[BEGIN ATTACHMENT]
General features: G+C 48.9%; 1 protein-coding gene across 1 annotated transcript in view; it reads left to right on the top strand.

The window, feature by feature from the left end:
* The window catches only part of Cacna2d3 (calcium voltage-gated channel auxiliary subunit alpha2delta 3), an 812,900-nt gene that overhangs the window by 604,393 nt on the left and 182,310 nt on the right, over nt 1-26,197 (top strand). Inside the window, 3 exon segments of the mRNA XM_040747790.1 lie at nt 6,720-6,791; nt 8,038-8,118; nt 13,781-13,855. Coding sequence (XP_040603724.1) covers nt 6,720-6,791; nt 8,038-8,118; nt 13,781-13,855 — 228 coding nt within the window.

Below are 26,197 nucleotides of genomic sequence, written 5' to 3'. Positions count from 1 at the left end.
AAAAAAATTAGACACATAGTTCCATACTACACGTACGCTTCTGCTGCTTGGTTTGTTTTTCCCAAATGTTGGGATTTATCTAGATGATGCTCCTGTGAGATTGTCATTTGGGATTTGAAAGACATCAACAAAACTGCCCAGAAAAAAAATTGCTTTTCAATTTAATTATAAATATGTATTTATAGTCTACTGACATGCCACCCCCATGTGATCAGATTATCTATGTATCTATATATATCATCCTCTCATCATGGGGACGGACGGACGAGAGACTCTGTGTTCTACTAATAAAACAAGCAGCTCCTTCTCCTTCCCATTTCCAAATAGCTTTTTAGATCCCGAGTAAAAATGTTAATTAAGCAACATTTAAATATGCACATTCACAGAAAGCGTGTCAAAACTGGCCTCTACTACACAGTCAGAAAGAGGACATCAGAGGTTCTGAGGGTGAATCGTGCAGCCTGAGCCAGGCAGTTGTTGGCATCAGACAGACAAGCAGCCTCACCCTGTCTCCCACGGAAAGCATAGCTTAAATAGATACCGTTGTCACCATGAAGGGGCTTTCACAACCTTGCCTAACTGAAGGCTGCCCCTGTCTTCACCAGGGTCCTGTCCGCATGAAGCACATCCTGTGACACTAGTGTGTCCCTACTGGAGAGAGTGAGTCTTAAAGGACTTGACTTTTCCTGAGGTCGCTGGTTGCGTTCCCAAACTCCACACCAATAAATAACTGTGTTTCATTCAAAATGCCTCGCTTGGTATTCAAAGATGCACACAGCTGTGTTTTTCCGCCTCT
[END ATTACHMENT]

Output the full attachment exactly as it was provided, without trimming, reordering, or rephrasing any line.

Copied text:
General features: G+C 48.9%; 1 protein-coding gene across 1 annotated transcript in view; it reads left to right on the top strand.

The window, feature by feature from the left end:
* The window catches only part of Cacna2d3 (calcium voltage-gated channel auxiliary subunit alpha2delta 3), an 812,900-nt gene that overhangs the window by 604,393 nt on the left and 182,310 nt on the right, over nt 1-26,197 (top strand). Inside the window, 3 exon segments of the mRNA XM_040747790.1 lie at nt 6,720-6,791; nt 8,038-8,118; nt 13,781-13,855. Coding sequence (XP_040603724.1) covers nt 6,720-6,791; nt 8,038-8,118; nt 13,781-13,855 — 228 coding nt within the window.

Below are 26,197 nucleotides of genomic sequence, written 5' to 3'. Positions count from 1 at the left end.
AAAAAAATTAGACACATAGTTCCATACTACACGTACGCTTCTGCTGCTTGGTTTGTTTTTCCCAAATGTTGGGATTTATCTAGATGATGCTCCTGTGAGATTGTCATTTGGGATTTGAAAGACATCAACAAAACTGCCCAGAAAAAAAATTGCTTTTCAATTTAATTATAAATATGTATTTATAGTCTACTGACATGCCACCCCCATGTGATCAGATTATCTATGTATCTATATATATCATCCTCTCATCATGGGGACGGACGGACGAGAGACTCTGTGTTCTACTAATAAAACAAGCAGCTCCTTCTCCTTCCCATTTCCAAATAGCTTTTTAGATCCCGAGTAAAAATGTTAATTAAGCAACATTTAAATATGCACATTCACAGAAAGCGTGTCAAAACTGGCCTCTACTACACAGTCAGAAAGAGGACATCAGAGGTTCTGAGGGTGAATCGTGCAGCCTGAGCCAGGCAGTTGTTGGCATCAGACAGACAAGCAGCCTCACCCTGTCTCCCACGGAAAGCATAGCTTAAATAGATACCGTTGTCACCATGAAGGGGCTTTCACAACCTTGCCTAACTGAAGGCTGCCCCTGTCTTCACCAGGGTCCTGTCCGCATGAAGCACATCCTGTGACACTAGTGTGTCCCTACTGGAGAGAGTGAGTCTTAAAGGACTTGACTTTTCCTGAGGTCGCTGGTTGCGTTCCCAAACTCCACACCAATAAATAACTGTGTTTCATTCAAAATGCCTCGCTTGGTATTCAAAGATGCACACAGCTGTGTTTTTCCGCCTCT